GN Review -- Anya's Ghost / Vera Brosgol

Originally posted on my blog, The Comics Cove, not too long ago...

You'd think with all the endlessly tiring focus on supernatural teen dramas these days, that anymore work on the subject would come off as bland just for sheer overkill. To anyone who says that about comic books, I might humbly recommend they check out a copy of Anya's Ghost. Featuring a girl and her ghost type of narrative, it proves to be a good example of good writing and art being able to stand above the general malaise of an over-saturated market.

The story centers around Anya, a teenage girl with an abundance of insecurities, be they about her body image, her Russian heritage, or her hopeless crush on one of the popular boys. When she falls down a well for two days, she is kept company by the ghost of a young girl who died there nearly a century ago. She is eventually rescued, and soon after discovers the ghost is following her around, apparently due to Anya sweeping one of her bones into her bag before she was rescued.

Anya quickly realizes that having an intangible friend around can be very useful. The ghost, named Emily, can give her answers on tests, keep lookout for Anya's smoke breaks, and a host of other tasks she is quick to take advantage of. The two girls start to bond, even to the detriment of her relationships with others in Anya's life. Eventually Anya starts to realize this, as well as Emily's growing obsession with living her life through Anya, and resolves to rid herself of Emily, who won't be so easily cast aside, setting up a harrowing and emotional conflict for the two girls.

This is a thoroughly entertaining story. It starts off as a somewhat typical ghost encounter story, with Anya meeting Emily in the well, and unknowingly spiriting her into her life. The narrative then takes a lighter tone as the two main characters' friendship begins to blossom. As things gradually become more serious, you can feel the tension rising, as Emily's lies are uncovered, Anya's realizations about herself through Emily's obsession with her life come to light, and things go from suspenseful to genuinely scary, to surprisingly touching at the story's climax.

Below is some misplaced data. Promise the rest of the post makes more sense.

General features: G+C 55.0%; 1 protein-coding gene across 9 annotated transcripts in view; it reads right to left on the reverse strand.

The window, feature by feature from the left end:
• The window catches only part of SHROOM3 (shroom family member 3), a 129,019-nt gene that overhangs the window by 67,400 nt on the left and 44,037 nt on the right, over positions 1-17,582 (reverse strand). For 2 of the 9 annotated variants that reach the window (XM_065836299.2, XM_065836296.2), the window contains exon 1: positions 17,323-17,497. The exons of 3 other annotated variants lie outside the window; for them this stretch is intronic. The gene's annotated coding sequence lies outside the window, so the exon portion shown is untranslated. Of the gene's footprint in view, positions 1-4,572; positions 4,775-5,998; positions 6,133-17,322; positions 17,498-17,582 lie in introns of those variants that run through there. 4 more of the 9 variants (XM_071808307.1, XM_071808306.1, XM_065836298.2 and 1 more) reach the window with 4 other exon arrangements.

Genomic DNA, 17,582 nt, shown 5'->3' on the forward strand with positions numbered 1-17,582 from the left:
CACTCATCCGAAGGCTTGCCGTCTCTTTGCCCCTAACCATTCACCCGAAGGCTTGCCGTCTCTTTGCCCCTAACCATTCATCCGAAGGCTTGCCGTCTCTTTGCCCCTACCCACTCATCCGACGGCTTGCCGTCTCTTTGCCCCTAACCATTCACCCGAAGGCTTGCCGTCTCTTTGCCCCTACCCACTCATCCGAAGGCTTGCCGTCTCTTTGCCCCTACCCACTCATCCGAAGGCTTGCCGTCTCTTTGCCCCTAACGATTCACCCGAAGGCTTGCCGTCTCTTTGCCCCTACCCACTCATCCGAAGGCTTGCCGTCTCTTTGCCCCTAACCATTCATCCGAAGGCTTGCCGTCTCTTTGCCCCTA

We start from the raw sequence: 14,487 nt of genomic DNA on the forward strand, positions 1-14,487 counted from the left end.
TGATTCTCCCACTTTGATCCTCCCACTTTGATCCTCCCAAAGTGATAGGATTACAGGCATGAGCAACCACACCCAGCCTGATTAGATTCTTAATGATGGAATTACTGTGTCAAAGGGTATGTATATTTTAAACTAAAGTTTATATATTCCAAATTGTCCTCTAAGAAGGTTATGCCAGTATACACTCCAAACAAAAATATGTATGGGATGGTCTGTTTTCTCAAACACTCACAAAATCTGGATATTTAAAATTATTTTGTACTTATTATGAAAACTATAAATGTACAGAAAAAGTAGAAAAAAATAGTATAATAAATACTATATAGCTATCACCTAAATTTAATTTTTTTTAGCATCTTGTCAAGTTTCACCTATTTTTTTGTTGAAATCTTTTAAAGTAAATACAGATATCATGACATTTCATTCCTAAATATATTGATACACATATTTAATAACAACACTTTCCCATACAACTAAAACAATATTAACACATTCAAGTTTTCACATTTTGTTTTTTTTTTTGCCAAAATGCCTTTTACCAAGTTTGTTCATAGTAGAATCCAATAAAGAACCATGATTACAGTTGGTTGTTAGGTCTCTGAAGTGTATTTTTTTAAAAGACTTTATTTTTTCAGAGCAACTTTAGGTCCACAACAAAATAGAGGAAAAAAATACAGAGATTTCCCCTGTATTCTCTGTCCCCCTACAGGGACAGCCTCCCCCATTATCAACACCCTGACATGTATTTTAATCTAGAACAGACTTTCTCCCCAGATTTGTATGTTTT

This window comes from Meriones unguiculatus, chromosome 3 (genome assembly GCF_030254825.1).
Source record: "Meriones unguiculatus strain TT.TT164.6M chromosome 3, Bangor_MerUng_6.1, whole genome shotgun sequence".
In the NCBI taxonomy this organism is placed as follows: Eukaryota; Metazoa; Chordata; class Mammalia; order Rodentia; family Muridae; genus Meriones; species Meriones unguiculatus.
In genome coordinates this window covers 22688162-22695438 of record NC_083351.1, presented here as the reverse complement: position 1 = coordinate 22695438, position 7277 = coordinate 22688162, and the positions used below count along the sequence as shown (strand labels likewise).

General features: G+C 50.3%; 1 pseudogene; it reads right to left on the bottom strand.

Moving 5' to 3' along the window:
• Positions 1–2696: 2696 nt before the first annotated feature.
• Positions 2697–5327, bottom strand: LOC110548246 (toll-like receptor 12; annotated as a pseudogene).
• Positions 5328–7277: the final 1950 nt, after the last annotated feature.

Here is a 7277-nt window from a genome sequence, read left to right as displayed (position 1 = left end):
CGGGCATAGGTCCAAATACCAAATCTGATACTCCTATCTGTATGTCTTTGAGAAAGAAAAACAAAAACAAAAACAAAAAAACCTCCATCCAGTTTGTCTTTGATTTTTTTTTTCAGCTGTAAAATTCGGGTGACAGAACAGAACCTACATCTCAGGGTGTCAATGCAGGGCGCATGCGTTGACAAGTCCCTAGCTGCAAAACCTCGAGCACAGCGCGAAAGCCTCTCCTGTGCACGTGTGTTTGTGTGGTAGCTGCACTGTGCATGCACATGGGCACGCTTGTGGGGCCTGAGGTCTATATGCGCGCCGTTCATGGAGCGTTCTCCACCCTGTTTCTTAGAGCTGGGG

The characters were also well written. Anya felt very real, from her believable flaws to her teenage snark and keen obsession with how she is perceived by her peers. She goes from a shy, self-conscious wall flower to a more confident, well-adjusted young woman through a series of encounters and discoveries she makes about others, often with Emily's help. Her growth throughout the story feels natural and genuine, and she has a wonderful foil in ghostly Emily, who is also extremely well done. She is pitiable, scary, and vulnerable, sometimes all at once, and it's a tribute to Brosgol's deft characterization that she comes off so well.

The artwork was also very enjoyable. The cartoony style is expressive and clear, and reminds me a good deal of Raina Telgemeier's work. Nothing is glossed over or missed, and it does a good job of fitting into the alternately light, serious, and scary moods through which the story takes the reader.

I enjoyed this story the entire way through as I read it, and think it would be a good work for teens to take a look at. It would also appeal to anyone looking for a sprinkling of the supernatural in their teen dramas, but certainly also for anyone who just enjoys good graphic novels. Anya's Ghost definitely delivers as plain good storytelling. Highly recommended.

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